TY - JOUR

T1 - Modeling Studies of Inhomogeneity Effects during Laser Flash Photolysis Experiments

T2 - A Reaction-Diffusion Approach

AU - Dóka, Éva

AU - Lente, G.

PY - 2017/4/13

Y1 - 2017/4/13

N2 - This work presents a rigorous mathematical study of the effect of unavoidable inhomogeneities in laser flash photolysis experiments. There are two different kinds of inhomegenities: the first arises from diffusion, whereas the second one has geometric origins (the shapes of the excitation and detection light beams). Both of these are taken into account in our reported model, which gives rise to a set of reaction-diffusion type partial differential equations. These equations are solved by a specially developed finite volume method. As an example, the aqueous reaction between the sulfate ion radical and iodide ion is used, for which sufficiently detailed experimental data are available from an earlier publication. The results showed that diffusion itself is in general too slow to influence the kinetic curves on the usual time scales of laser flash photolysis experiments. However, the use of the absorbances measured (e.g., to calculate the molar absorption coefficients of transient species) requires very detailed mathematical consideration and full knowledge of the geometrical shapes of the excitation laser beam and the separate detection light beam. It is also noted that the usual pseudo-first-order approach to evaluating the kinetic traces can be used successfully even if the usual large excess condition is not rigorously met in the reaction cell locally.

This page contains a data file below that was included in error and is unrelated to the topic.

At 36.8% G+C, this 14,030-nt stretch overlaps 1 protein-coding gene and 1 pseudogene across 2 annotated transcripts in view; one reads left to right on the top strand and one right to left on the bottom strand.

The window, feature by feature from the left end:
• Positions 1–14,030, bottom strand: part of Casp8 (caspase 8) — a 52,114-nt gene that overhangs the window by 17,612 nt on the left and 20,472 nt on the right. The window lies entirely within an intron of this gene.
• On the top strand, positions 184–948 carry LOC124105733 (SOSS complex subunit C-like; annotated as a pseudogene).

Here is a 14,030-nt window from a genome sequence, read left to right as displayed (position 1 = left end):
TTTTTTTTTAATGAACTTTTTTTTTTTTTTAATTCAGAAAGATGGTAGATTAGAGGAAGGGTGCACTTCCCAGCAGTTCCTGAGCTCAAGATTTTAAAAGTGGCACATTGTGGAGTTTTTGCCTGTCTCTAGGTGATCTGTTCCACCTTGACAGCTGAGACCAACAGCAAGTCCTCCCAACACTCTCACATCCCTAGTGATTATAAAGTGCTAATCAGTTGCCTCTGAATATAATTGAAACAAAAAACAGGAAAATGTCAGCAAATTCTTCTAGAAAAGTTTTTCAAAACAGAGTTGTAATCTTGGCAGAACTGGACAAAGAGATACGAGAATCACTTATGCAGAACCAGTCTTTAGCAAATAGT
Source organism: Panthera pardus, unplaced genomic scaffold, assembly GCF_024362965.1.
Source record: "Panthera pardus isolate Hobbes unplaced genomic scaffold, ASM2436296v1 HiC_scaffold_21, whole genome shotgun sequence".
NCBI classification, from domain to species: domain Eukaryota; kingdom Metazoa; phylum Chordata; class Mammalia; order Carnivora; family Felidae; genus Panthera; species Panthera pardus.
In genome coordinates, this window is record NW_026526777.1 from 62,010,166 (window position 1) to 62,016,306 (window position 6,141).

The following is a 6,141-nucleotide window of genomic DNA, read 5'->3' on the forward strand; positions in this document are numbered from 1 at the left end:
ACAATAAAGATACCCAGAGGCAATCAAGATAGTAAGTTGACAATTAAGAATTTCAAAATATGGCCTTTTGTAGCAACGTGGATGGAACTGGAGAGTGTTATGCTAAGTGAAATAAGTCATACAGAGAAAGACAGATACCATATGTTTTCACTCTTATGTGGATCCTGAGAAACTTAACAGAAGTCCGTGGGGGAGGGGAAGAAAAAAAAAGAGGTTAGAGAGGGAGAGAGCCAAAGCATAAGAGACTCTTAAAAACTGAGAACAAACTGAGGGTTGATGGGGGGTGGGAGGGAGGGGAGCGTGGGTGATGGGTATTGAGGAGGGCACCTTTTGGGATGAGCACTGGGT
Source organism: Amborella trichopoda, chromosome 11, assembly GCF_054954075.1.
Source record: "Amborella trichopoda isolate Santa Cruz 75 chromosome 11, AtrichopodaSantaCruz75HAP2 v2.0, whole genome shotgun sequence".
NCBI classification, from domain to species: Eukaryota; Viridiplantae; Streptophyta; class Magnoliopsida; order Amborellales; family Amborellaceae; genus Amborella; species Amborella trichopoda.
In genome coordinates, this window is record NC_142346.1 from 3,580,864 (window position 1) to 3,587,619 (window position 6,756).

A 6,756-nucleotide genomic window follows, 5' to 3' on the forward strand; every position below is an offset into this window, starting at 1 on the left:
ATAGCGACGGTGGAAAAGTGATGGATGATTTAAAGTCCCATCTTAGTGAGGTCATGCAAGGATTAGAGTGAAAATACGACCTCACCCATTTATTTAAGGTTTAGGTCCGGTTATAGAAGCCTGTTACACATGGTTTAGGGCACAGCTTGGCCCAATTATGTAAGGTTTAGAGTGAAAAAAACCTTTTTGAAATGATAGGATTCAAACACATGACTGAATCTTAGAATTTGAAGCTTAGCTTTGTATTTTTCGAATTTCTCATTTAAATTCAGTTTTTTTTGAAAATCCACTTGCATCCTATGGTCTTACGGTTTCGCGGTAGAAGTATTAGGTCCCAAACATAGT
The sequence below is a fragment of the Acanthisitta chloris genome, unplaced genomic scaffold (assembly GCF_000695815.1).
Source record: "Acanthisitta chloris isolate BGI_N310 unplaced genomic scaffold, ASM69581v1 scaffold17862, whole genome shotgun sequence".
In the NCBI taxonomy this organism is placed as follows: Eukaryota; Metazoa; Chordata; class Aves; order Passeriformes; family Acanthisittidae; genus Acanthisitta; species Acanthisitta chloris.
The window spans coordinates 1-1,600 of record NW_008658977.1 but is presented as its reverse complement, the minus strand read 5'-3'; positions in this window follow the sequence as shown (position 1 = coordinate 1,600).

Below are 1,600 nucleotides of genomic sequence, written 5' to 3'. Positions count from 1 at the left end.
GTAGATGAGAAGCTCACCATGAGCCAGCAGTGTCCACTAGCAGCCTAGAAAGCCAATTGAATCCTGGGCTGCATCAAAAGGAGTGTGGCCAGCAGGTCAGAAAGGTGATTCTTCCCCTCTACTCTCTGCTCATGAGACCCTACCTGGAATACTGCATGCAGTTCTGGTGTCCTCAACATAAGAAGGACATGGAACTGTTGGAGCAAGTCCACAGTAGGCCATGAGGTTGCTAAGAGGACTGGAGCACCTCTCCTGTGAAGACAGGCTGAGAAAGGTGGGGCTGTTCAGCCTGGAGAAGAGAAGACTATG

AB - This work presents a rigorous mathematical study of the effect of unavoidable inhomogeneities in laser flash photolysis experiments. There are two different kinds of inhomegenities: the first arises from diffusion, whereas the second one has geometric origins (the shapes of the excitation and detection light beams). Both of these are taken into account in our reported model, which gives rise to a set of reaction-diffusion type partial differential equations. These equations are solved by a specially developed finite volume method. As an example, the aqueous reaction between the sulfate ion radical and iodide ion is used, for which sufficiently detailed experimental data are available from an earlier publication. The results showed that diffusion itself is in general too slow to influence the kinetic curves on the usual time scales of laser flash photolysis experiments. However, the use of the absorbances measured (e.g., to calculate the molar absorption coefficients of transient species) requires very detailed mathematical consideration and full knowledge of the geometrical shapes of the excitation laser beam and the separate detection light beam. It is also noted that the usual pseudo-first-order approach to evaluating the kinetic traces can be used successfully even if the usual large excess condition is not rigorously met in the reaction cell locally.

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U2 - 10.1021/acs.jpca.7b00443

DO - 10.1021/acs.jpca.7b00443

M3 - Article

C2 - 28334538

AN - SCOPUS:85020025150

VL - 121

SP - 2740

EP - 2747

JO - Journal of Physical Chemistry A

JF - Journal of Physical Chemistry A

SN - 1089-5639

IS - 14

ER -